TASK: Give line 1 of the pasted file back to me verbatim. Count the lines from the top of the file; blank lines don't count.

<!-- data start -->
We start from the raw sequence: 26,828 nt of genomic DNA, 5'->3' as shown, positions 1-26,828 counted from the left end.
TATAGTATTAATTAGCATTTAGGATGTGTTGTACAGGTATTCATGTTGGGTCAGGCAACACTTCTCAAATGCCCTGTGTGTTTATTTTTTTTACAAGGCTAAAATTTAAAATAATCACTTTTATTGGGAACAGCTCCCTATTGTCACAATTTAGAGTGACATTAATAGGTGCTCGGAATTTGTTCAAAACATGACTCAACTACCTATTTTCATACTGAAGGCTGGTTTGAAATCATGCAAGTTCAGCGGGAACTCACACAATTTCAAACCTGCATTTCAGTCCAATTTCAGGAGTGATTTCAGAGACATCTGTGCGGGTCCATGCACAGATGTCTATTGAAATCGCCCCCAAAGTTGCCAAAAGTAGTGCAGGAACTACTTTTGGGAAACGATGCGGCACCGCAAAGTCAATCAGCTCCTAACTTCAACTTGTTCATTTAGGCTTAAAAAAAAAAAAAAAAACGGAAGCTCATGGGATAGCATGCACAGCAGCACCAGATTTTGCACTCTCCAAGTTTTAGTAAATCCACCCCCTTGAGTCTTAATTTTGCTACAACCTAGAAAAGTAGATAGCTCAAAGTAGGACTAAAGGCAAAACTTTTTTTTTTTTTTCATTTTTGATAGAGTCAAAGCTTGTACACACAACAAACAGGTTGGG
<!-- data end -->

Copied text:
We start from the raw sequence: 26,828 nt of genomic DNA, 5'->3' as shown, positions 1-26,828 counted from the left end.